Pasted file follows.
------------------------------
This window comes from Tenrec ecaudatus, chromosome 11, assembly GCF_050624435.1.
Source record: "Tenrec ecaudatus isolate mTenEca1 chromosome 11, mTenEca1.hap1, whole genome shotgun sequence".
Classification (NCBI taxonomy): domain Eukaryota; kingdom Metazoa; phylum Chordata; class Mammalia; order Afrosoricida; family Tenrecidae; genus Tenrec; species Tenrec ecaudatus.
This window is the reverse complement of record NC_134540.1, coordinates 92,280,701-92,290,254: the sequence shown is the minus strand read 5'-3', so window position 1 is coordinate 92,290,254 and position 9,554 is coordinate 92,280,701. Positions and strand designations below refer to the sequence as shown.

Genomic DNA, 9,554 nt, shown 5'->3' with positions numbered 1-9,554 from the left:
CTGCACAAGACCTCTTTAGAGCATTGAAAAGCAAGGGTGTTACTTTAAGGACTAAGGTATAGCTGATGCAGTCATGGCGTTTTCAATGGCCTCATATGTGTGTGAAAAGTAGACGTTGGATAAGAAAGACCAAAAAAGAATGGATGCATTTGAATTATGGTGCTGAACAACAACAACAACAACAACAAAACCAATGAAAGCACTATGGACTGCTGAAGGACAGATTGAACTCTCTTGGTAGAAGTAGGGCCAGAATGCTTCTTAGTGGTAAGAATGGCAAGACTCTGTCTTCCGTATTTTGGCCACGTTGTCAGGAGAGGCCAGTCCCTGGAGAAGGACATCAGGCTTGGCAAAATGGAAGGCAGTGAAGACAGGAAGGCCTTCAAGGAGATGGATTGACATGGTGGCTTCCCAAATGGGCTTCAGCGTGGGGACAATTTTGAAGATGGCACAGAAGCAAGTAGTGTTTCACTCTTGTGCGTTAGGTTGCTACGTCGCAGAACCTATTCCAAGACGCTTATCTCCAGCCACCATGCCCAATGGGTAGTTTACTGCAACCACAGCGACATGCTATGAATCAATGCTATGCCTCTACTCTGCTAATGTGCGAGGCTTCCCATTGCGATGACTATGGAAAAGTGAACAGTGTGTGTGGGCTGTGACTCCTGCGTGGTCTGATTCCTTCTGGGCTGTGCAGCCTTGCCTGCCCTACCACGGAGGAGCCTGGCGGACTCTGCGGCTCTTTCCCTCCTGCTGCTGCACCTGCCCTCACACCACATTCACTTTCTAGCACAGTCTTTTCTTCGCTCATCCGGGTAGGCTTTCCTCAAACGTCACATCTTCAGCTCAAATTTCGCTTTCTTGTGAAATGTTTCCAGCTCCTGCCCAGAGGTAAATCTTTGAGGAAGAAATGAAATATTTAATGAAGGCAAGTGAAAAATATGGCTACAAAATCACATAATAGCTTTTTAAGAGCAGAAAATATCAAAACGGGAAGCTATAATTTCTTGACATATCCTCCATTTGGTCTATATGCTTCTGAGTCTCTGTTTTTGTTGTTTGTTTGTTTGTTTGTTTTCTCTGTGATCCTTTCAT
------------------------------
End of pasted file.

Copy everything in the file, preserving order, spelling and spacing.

This window comes from Tenrec ecaudatus, chromosome 11, assembly GCF_050624435.1.
Source record: "Tenrec ecaudatus isolate mTenEca1 chromosome 11, mTenEca1.hap1, whole genome shotgun sequence".
Classification (NCBI taxonomy): domain Eukaryota; kingdom Metazoa; phylum Chordata; class Mammalia; order Afrosoricida; family Tenrecidae; genus Tenrec; species Tenrec ecaudatus.
This window is the reverse complement of record NC_134540.1, coordinates 92,280,701-92,290,254: the sequence shown is the minus strand read 5'-3', so window position 1 is coordinate 92,290,254 and position 9,554 is coordinate 92,280,701. Positions and strand designations below refer to the sequence as shown.

Genomic DNA, 9,554 nt, shown 5'->3' with positions numbered 1-9,554 from the left:
CTGCACAAGACCTCTTTAGAGCATTGAAAAGCAAGGGTGTTACTTTAAGGACTAAGGTATAGCTGATGCAGTCATGGCGTTTTCAATGGCCTCATATGTGTGTGAAAAGTAGACGTTGGATAAGAAAGACCAAAAAAGAATGGATGCATTTGAATTATGGTGCTGAACAACAACAACAACAACAACAAAACCAATGAAAGCACTATGGACTGCTGAAGGACAGATTGAACTCTCTTGGTAGAAGTAGGGCCAGAATGCTTCTTAGTGGTAAGAATGGCAAGACTCTGTCTTCCGTATTTTGGCCACGTTGTCAGGAGAGGCCAGTCCCTGGAGAAGGACATCAGGCTTGGCAAAATGGAAGGCAGTGAAGACAGGAAGGCCTTCAAGGAGATGGATTGACATGGTGGCTTCCCAAATGGGCTTCAGCGTGGGGACAATTTTGAAGATGGCACAGAAGCAAGTAGTGTTTCACTCTTGTGCGTTAGGTTGCTACGTCGCAGAACCTATTCCAAGACGCTTATCTCCAGCCACCATGCCCAATGGGTAGTTTACTGCAACCACAGCGACATGCTATGAATCAATGCTATGCCTCTACTCTGCTAATGTGCGAGGCTTCCCATTGCGATGACTATGGAAAAGTGAACAGTGTGTGTGGGCTGTGACTCCTGCGTGGTCTGATTCCTTCTGGGCTGTGCAGCCTTGCCTGCCCTACCACGGAGGAGCCTGGCGGACTCTGCGGCTCTTTCCCTCCTGCTGCTGCACCTGCCCTCACACCACATTCACTTTCTAGCACAGTCTTTTCTTCGCTCATCCGGGTAGGCTTTCCTCAAACGTCACATCTTCAGCTCAAATTTCGCTTTCTTGTGAAATGTTTCCAGCTCCTGCCCAGAGGTAAATCTTTGAGGAAGAAATGAAATATTTAATGAAGGCAAGTGAAAAATATGGCTACAAAATCACATAATAGCTTTTTAAGAGCAGAAAATATCAAAACGGGAAGCTATAATTTCTTGACATATCCTCCATTTGGTCTATATGCTTCTGAGTCTCTGTTTTTGTTGTTTGTTTGTTTGTTTGTTTTCTCTGTGATCCTTTCAT